Saturday, May 22, 2010

More on Kagan’s Sexual Orientation

Responding to this post, KenB writes (my emphasis):
“Well, you provide some decent *prudential* arguments for her revealing this info, and I think it's not unreasonable (though not a slam-dunk) to say that the public has a material *interest* in finding out, but I don't see how you get from there to the idea that the public has a *right* to know. The public interest may justify a senator's asking the question, but I don't see how she's under any obligation to answer.

“Of course the Senate is then free to reject her nomination because of her silence, but given that they routinely approve nominees who refuse to answer *much* more germane questions about their likely future decisions, it's hard to see why this would be a showstopper.”
Let me try to explain why I disagree by means of an analogy. (I’m counting on readers not to infer from the fact that I’m going to compare sexual orientation to a disability for the purposes of this argument, that I regard it as a disability—I don’t!)

Imagine a guy with bipolar disorder who manages his disability so well that no one but his psychiatrist and his immediate family knows about it. Understandably, he’d prefer to keep it that way, not only because he values his privacy, but because it wouldn’t do his successful plumbing business any good for his psychological condition to be widely known. All of us, I think, will grant that he has a right to keep his psychiatric diagnosis to himself.

Suppose that his business is doing so well that he wants to expand it. To raise the necessary capital, he decides to mount a public offering of common stock in his plumbing company with the intention of remaining its Chief Executive and Operating Officer. Under the law of fraud, because his psychiatric condition is material to the decision about whether to buy stock in his company (bipolar people do go off their meds, after all), he has waived his right to remain silent about it in his offering statement. That doesn’t mean that he never had a right to keep his psychological condition to himself—but he waived it by putting himself in a position voluntarily in which, as a matter of law and morality, remaining silent about his psychiatric condition would amount to fraud.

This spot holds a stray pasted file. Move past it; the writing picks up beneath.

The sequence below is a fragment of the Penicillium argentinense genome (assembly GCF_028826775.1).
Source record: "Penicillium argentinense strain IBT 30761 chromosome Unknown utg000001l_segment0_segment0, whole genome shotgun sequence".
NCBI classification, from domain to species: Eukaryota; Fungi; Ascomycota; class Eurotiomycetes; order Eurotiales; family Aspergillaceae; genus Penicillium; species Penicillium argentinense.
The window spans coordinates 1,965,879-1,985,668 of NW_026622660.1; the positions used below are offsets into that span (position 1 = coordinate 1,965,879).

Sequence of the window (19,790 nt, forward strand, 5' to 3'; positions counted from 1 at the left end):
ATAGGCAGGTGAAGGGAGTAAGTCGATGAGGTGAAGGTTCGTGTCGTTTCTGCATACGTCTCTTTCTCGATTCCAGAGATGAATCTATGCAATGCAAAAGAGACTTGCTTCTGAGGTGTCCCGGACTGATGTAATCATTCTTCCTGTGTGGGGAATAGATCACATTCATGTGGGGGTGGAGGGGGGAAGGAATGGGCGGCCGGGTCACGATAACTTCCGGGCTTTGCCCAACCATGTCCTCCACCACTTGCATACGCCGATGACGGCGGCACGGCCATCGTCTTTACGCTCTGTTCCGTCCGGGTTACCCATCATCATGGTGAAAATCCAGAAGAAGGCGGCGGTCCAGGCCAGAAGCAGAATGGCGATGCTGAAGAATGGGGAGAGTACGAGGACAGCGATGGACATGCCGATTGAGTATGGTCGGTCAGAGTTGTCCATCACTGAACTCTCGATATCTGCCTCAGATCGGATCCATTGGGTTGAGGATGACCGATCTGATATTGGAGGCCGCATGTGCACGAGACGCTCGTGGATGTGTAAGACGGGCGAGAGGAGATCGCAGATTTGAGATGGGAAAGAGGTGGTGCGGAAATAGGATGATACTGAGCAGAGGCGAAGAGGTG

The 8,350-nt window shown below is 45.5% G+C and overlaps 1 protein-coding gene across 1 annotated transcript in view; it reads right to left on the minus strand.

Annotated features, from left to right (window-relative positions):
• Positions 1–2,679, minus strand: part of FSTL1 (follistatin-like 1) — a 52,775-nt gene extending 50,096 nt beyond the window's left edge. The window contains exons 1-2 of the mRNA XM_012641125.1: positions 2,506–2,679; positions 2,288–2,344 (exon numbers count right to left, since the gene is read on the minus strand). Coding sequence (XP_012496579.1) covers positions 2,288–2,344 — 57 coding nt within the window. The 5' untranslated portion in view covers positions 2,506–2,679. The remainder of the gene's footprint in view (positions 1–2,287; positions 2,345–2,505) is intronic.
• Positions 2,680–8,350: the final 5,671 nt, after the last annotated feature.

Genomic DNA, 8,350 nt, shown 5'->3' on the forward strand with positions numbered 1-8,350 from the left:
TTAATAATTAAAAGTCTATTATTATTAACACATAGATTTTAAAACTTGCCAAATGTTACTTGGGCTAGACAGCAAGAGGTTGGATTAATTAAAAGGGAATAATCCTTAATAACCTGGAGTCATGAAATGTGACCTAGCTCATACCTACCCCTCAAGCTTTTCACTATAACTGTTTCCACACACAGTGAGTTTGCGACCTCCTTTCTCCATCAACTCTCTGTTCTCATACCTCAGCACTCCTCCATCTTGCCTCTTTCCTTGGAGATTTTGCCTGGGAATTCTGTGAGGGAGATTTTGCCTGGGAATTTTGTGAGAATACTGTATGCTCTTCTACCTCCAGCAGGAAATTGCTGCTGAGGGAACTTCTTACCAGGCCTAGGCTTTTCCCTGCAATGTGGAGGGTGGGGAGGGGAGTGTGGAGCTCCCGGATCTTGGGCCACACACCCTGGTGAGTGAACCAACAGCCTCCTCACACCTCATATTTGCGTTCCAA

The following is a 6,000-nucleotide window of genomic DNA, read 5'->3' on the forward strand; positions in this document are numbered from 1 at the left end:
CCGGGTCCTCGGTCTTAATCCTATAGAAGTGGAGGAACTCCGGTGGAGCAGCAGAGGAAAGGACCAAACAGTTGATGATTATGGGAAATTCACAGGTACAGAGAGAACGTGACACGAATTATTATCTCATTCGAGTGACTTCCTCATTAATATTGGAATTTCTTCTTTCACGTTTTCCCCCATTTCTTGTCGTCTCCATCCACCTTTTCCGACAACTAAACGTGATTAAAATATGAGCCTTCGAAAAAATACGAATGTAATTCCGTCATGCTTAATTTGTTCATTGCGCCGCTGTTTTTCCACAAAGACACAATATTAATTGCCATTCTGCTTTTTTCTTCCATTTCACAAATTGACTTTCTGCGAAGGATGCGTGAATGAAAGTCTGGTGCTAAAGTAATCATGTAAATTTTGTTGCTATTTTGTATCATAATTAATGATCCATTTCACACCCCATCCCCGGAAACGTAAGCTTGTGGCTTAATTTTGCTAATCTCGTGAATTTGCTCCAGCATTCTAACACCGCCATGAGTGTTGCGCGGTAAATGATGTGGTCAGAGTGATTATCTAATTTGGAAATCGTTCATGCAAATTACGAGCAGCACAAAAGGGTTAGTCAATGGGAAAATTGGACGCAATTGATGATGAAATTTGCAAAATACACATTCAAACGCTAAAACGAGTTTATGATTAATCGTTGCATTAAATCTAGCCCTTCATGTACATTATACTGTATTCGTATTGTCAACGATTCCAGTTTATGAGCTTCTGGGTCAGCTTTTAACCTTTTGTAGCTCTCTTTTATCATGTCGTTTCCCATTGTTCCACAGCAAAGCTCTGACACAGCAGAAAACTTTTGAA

I don’t think that it’s much of a stretch to say that, by accepting Obama’s nomination to the Supreme Court, Kagan has made a public offering of herself. Indeed, it sounds like she has been doing her best since high school to make her life into material for an effective offering statement. If her sexual orientation is material to a citizen’s decision about whether to support her nomination--and KenB says it’s “not unreasonable” to think that it is--she has incurred an affirmative duty to disclose it and we have a corresponding right know about it. Prudence has nothing to do with it.

1 comment:

KenB said...

Hey, thanks for the response. The problem I see with this analogy is that your businessman has a _legal_ duty to disclose based on the laws of fraud (I'm not a lawyer, just taking your word for this). There's obviously no _legal_ duty on Kagan's part to disclose anything beyond the information that satisfies the constitutional requirements. For all practical purposes she merely has to please the president and satisfy 51 (or 60) Senators.

So I guess my question is, when you assert that she has an affirmative duty to announce her sexual orientation, what sort of duty is it? What is it based in? What are its limits?